Dear Levi: We’d like to take our grandchildren on an autumn leaf hike. What are some points we can make about the fall leaf change in West Virginia?
There are so many things I could say about the autumn leaf change, and it’s difficult to focus on specific ones for fear of leaving others out, but here are three on which I focus while I’m on the trail.
1. Autumn is a great time for me to brush up on tree identification, and, of course, it’s a good time to talk to children about the science behind the change of seasons.
As the days become shorter and the nights grow longer, the temperature slowly drops. Autumn comes and then winter. Trees respond to the decreasing amount of sunlight by producing less and less chlorophyll.
Eventually, a tree stops producing chlorophyll. When that happens, the carotenoid already in the leaves shows through. Leaf color comes from pigments that are produced by leaf cells. The three pigments that color leaves are anthocyanin (red), chlorophyll (green), and carotenoid (yellow, orange, and brown).
Carotenoids create bright yellows and oranges in familiar fruits and vegetables. Corn, carrots, and bananas are a few of many plants colored by carotenoid. Bright yellow or orange leaves will most likely be hickories, ash, maple, yellow poplar, aspen, birch, black cherry, sycamore, cottonwood, sassafras, and alder.
Anthocyanins add the color red to plants, including apples, cherries, strawberries, and cranberries. Vivid reds will most likely be maples, oaks, sourwood, sweetgums, dogwoods, tupelos, cherry trees, and persimmons.
Chlorophyll is the most important of the pigments. Without chlorophyll, trees wouldn’t be able to use sunlight to produce food. As chlorophyll dissipates, the yellow or orange pigments appear. Most anthocyanins are produced only in autumn and only under certain conditions. Not all trees can make anthocyanin.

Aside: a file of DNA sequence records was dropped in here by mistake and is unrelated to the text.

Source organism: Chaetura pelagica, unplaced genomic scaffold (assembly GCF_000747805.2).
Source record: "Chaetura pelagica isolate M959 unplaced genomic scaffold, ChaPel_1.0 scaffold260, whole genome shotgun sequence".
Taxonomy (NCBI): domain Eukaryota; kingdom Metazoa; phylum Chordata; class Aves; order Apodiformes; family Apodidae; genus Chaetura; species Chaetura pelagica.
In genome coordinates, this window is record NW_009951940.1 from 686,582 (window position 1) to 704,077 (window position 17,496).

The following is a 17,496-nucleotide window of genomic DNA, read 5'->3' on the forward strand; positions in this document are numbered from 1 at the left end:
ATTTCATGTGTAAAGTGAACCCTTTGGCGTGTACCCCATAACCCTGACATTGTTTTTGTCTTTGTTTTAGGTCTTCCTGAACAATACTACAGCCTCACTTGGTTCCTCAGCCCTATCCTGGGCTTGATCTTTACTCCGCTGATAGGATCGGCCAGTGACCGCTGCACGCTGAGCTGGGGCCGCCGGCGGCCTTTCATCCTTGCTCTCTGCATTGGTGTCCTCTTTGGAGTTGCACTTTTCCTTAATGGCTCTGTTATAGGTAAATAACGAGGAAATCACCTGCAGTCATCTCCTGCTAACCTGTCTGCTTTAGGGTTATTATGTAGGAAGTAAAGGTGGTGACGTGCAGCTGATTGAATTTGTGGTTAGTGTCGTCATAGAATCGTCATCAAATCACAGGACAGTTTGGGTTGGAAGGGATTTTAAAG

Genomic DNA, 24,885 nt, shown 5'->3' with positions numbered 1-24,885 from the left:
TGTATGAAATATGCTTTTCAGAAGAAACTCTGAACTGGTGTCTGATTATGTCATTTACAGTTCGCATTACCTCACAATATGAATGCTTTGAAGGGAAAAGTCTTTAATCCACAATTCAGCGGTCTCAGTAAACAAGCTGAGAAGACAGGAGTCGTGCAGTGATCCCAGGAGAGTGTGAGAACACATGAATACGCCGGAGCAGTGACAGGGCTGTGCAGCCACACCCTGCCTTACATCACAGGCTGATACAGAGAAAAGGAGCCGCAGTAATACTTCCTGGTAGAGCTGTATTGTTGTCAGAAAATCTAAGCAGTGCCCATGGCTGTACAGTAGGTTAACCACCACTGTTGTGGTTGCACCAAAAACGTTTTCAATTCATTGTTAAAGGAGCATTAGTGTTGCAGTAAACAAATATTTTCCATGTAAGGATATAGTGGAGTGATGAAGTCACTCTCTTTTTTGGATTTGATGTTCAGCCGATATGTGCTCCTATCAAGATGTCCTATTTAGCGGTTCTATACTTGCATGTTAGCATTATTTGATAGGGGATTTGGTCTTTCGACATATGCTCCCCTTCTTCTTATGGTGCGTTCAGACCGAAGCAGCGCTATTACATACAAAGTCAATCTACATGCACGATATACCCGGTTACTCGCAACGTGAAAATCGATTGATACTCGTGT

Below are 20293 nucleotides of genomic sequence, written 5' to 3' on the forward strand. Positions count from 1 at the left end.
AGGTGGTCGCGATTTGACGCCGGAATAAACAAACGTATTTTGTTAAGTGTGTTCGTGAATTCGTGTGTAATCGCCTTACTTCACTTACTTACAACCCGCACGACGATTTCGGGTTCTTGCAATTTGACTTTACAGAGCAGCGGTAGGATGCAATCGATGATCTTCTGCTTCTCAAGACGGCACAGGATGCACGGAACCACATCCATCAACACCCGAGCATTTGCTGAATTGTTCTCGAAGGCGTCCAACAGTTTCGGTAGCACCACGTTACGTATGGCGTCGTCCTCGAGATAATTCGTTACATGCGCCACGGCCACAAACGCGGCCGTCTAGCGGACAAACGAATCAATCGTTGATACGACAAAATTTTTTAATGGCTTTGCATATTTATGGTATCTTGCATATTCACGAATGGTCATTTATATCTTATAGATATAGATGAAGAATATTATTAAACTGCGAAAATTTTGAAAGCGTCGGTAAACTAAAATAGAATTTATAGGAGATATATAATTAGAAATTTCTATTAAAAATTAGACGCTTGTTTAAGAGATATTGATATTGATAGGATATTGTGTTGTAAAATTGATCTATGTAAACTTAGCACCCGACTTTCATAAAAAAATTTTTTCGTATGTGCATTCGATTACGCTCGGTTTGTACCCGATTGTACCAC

2. A second thing on which I like to focus is wildlife. As the days grow short and temperatures cold, most animals respond by migrating to warmer climates or by gathering food and establishing dens and burrows for the winter.
There’s a flurry of activity in autumn, and with it, an increase in what one can see on the trails. I keep my eyes open so that I don’t miss anything!
Some animals, such as birds and butterflies, fly south to a warmer place. Mice, beaver, squirrels, and chipmunks stock up on food during the fall, collecting nuts and leaves to store and eat later.
Animals that remain may live inside trees, under rocks, or underground during the winter and may begin to burrow. Many mammals, such as bears, skunks, and chipmunks, prepare to hibernate.
Deer are among the animals that develop a winter coat that keeps them warm through winter, during which they continue to browse on twigs, stems, and grasses. During fall, however, they tend to move into more densely forested areas to seek cover from predators.
3. This time of year reminds me that everything has its season, and I often talk about that when I hike with children. You might bring to the attention of your grandkids the principle that everything in Nature changes—that things die and that it’s natural, necessary even, for everything to come to an end and be used to give new life come spring. Endings are okay, and beginnings are, too.
Just remember to respect all the critters you see out on your adventures, and give them the room they need to carry on with their business while keeping you and your family safe as well.
Walk Far. Walk Free. Walk Often.